Participation in Musical Theater as a Vehicle For Understanding of Interdisciplinary Work in the Arts, Improvement of Self-Concept, and Music Achievement Among Fifth-Grade Students
Musical theater is a discipline that, by its very nature, engages several disciplines, specifically music, visual art, theater, and dance. The elementary classroom is a viable setting for the study of the arts in an interdisciplinary manner, yet the number of studies examining interdisciplinary instruction with regard to elementary music is scant. The purpose of this study was to examine elementary students’ involvement in a musical theater production in terms of their knowledge of the interdisciplinary nature of the arts, development of self-concept, and achievement in music. Fifteen participants were involved in a seven-week period of rehearsals/performances of the musical Welcome to the Jungle , with the researcher acting as a participant observer and teacher. Analysis of qualitative data (student journals, student/parent questionnaires, researcher notes, and video-/audiotaped transcriptions of individual interviews and group rehearsals) produced a narrative of involvement in a school musical as experienced by both the participants and three student informants. Additionally, thirty 5 th -grade students—15 participants and 15 non-participants—were administered three pretests and posttests: (1) Piers-Harris Children’s Self-Concept Scale (2nd ed.), (2) Music Achievement Test 1 (MAT 1) , and (3) Music Achievement Test 2 (MAT 2). Pretest/posttest scores provided quantitative information concerning improvement in self-concept and music achievement. The combination of qualitative and quantitative data resulted in a case study of participants’ real-life experiences with a school musical.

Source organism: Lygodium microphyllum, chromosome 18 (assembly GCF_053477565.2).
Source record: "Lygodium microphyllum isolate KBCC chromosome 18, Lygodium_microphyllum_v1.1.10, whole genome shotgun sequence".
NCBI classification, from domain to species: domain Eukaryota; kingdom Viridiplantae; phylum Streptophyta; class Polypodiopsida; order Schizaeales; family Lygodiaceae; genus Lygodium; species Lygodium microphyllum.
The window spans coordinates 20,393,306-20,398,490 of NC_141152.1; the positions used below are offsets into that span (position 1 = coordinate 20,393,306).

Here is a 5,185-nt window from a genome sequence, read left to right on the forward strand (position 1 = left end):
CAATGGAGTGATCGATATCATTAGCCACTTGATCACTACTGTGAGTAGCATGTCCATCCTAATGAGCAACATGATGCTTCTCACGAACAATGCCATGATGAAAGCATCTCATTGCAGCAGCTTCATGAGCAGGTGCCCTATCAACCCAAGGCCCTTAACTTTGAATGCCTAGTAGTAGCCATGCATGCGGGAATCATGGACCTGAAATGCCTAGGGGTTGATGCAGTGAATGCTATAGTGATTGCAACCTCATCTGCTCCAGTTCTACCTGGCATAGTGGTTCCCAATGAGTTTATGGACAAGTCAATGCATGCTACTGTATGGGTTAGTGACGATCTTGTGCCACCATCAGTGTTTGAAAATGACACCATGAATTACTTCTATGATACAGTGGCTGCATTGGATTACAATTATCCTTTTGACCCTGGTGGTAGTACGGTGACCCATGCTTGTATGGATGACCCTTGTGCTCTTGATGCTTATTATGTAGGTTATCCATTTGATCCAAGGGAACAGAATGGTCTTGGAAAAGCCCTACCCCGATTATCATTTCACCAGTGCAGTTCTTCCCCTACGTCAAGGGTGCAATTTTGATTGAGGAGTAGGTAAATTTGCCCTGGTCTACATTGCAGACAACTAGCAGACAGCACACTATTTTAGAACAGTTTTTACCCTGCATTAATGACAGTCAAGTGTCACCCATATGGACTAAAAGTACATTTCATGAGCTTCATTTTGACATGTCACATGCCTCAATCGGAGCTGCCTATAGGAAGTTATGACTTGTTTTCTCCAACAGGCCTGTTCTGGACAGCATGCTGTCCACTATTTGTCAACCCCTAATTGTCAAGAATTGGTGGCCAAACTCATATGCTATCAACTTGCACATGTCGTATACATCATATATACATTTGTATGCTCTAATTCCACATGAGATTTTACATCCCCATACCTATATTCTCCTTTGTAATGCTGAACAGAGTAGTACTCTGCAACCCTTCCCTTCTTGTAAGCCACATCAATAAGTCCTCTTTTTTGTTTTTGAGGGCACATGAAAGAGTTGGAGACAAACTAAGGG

Qualitatively, three categories of understanding of interdisciplinary work in the arts emerged: Topical Integration, Conceptual Integration, and Higher Order Thinking. Improvement in self-concept was demonstrated for each of the six domains of the PH-2. Qualitative analysis also revealed evidence of three categories of music achievement: Musical Notation and Symbols, Concept Development, and Assessment of Performance.
Results of a Wilcoxon Signed-Rank Test showed a significant decline ( p < .05) for the PH-2 domain of Intellectual and School Status for participants. Contrary to qualitative findings, participants’ pretest-to-posttest scores remained steady for the domains of Behavioral Adjustment and Happiness and Satisfaction, and decreased slightly for Freedom from Anxiety, Popularity, and Total Score. Non-participants displayed no significant differences in pretest-to-posttest median scores. There were no significant differences in pretest-to-posttest median scores for both groups for all parts of MAT 1 (Pitch, Interval, Meter) and MAT 2 (Major-Minor, Tonal Center, Auditory-Visual). Qualitative findings supported quantitative results with the exception of pitch, in which qualitative improvement was evidenced.